Friday, 8 April 2011

Forgotten Book - Shadow on the Wall


More than a couple of years have passed since I mentioned on this blog that a couple of interesting articles in CADS had prompted me to think about exploring further the work of Henry Christopher Bailey, one of the leading lights of Golden Age detective fiction. It says something about my other preoccupations that it has taken until now for me to get round to reading anything else by Bailey.

My choice for today's Forgotten Book Is Shadow on the Wall, a novel happily made available again thanks to a recent reprint by those excellent American publishers Rue Morgue. It was the first novel to feature Bailey's most famous detective, Reggie Fortune, although by the time it appeared Bailey had produced a large number of Reggie Fortune short stories which had earned a good deal of popular acclaim as well as critical approval. I've read a few of the short stories, years ago, but never before have I broached a full-length novel by H.C. Bailey.

This particular novel – admired by Bailey's fans – shows both his strengths and his weaknesses as a crime writer. Strengths first. He constructs a clever plot – this one starts off as a kind of upper-class country house mystery, but develops into a very dark story indeed. Bailey writes, at times, with both power and passion, characteristics not often associated with Golden Age mysteries. This story has some quite memorable features.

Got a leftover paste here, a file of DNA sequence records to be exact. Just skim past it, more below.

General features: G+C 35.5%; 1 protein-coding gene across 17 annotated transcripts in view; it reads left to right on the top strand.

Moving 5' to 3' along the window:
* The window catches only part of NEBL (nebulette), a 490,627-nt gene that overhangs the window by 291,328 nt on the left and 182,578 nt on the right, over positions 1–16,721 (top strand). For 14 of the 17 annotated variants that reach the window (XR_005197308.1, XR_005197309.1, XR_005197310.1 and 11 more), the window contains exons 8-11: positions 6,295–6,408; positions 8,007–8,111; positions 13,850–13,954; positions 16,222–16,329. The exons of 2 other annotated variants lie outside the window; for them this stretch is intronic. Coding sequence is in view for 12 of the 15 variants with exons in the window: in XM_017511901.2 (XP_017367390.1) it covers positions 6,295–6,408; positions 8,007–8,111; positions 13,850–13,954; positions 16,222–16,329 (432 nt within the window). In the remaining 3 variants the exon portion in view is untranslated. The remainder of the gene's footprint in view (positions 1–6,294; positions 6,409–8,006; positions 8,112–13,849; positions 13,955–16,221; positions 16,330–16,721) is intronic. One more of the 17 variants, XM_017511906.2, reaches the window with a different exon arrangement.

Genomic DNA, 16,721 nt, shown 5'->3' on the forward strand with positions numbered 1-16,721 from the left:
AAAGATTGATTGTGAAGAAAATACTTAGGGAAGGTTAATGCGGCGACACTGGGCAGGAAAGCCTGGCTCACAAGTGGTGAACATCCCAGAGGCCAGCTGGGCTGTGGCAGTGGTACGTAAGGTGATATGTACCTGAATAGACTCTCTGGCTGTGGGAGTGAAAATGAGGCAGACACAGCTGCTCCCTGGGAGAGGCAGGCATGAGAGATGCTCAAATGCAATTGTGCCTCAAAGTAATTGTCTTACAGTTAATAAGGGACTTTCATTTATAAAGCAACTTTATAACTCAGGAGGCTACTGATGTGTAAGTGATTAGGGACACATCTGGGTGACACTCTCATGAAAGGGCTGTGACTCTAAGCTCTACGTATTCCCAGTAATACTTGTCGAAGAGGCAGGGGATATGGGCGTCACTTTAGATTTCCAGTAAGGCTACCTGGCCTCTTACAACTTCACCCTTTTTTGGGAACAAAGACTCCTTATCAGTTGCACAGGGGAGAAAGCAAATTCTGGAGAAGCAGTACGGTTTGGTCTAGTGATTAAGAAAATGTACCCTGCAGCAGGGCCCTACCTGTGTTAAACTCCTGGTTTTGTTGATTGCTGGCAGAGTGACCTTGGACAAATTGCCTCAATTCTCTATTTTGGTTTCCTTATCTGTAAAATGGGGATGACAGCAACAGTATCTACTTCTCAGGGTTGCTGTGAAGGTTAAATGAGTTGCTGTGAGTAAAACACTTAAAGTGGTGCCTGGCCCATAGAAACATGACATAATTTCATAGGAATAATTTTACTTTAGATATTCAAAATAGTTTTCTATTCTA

The snag is that Bailey's style is both mannered and horribly dated. At times story is quite hard going, and by all accounts some of his later books were even more self-indulgent. Reggie moans and mumbles so much that an interesting character becomes irritating. All this is a pity, because Bailey was an intelligent writer, and cut above many of his contemporaries. But the laboured and old-fashioned prose is a real stumbling block. Even so, those who are willing to persevere with this novel will be glad that they did.

3 comments:

vegetableduck said...

Martin, generally I find Reggie, much, much, much (do I need to emphasize the muchness?) easier to take in the short stories than in the novels. I think as a short story writer he really is a significant figure from the period. Even there, however, the moaning and mumbling can get a bit irritating.

Shadow on the Wall rather reminded me of an Allingham, though I didn't find it nearly as engaging as the best Allingham.

Steve Lewis said...

Bailey was one of the better known writers back in the Golden Age of Detection, but as you say, Martin, he's awfully tough for present day readers to get into.

I'd have thought that he'd among the less likely of possible candidates to be reprinted today, so I'm kind of surprised to learn that Rue Morgue has proven me wrong.

Surprised but still somehow pleased.

Martin Edwards said...

Thanks, both. I must give the short stories another go.